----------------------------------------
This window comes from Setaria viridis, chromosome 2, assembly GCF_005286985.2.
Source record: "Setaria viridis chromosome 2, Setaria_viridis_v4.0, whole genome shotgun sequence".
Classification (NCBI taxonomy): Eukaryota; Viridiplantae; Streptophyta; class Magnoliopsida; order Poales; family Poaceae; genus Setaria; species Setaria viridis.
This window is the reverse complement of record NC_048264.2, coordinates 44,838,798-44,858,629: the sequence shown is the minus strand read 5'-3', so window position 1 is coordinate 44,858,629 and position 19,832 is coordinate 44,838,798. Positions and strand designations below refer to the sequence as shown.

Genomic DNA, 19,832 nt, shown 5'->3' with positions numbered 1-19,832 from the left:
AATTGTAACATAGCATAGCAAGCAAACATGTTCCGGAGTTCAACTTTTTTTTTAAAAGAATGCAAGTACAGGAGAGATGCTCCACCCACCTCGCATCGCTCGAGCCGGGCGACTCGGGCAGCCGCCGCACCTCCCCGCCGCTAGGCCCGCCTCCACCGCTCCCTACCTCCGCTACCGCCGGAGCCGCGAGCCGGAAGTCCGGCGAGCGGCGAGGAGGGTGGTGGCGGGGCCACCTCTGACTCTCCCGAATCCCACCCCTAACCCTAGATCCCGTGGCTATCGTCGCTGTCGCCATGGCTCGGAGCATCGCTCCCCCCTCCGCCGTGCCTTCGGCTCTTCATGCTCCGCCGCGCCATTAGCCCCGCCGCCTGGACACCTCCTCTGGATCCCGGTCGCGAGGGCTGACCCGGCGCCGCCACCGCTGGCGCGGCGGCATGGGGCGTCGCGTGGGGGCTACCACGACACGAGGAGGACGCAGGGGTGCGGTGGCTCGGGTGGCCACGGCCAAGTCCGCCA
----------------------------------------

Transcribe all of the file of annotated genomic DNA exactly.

This window comes from Setaria viridis, chromosome 2, assembly GCF_005286985.2.
Source record: "Setaria viridis chromosome 2, Setaria_viridis_v4.0, whole genome shotgun sequence".
Classification (NCBI taxonomy): Eukaryota; Viridiplantae; Streptophyta; class Magnoliopsida; order Poales; family Poaceae; genus Setaria; species Setaria viridis.
This window is the reverse complement of record NC_048264.2, coordinates 44,838,798-44,858,629: the sequence shown is the minus strand read 5'-3', so window position 1 is coordinate 44,858,629 and position 19,832 is coordinate 44,838,798. Positions and strand designations below refer to the sequence as shown.

Genomic DNA, 19,832 nt, shown 5'->3' with positions numbered 1-19,832 from the left:
AATTGTAACATAGCATAGCAAGCAAACATGTTCCGGAGTTCAACTTTTTTTTTAAAAGAATGCAAGTACAGGAGAGATGCTCCACCCACCTCGCATCGCTCGAGCCGGGCGACTCGGGCAGCCGCCGCACCTCCCCGCCGCTAGGCCCGCCTCCACCGCTCCCTACCTCCGCTACCGCCGGAGCCGCGAGCCGGAAGTCCGGCGAGCGGCGAGGAGGGTGGTGGCGGGGCCACCTCTGACTCTCCCGAATCCCACCCCTAACCCTAGATCCCGTGGCTATCGTCGCTGTCGCCATGGCTCGGAGCATCGCTCCCCCCTCCGCCGTGCCTTCGGCTCTTCATGCTCCGCCGCGCCATTAGCCCCGCCGCCTGGACACCTCCTCTGGATCCCGGTCGCGAGGGCTGACCCGGCGCCGCCACCGCTGGCGCGGCGGCATGGGGCGTCGCGTGGGGGCTACCACGACACGAGGAGGACGCAGGGGTGCGGTGGCTCGGGTGGCCACGGCCAAGTCCGCCA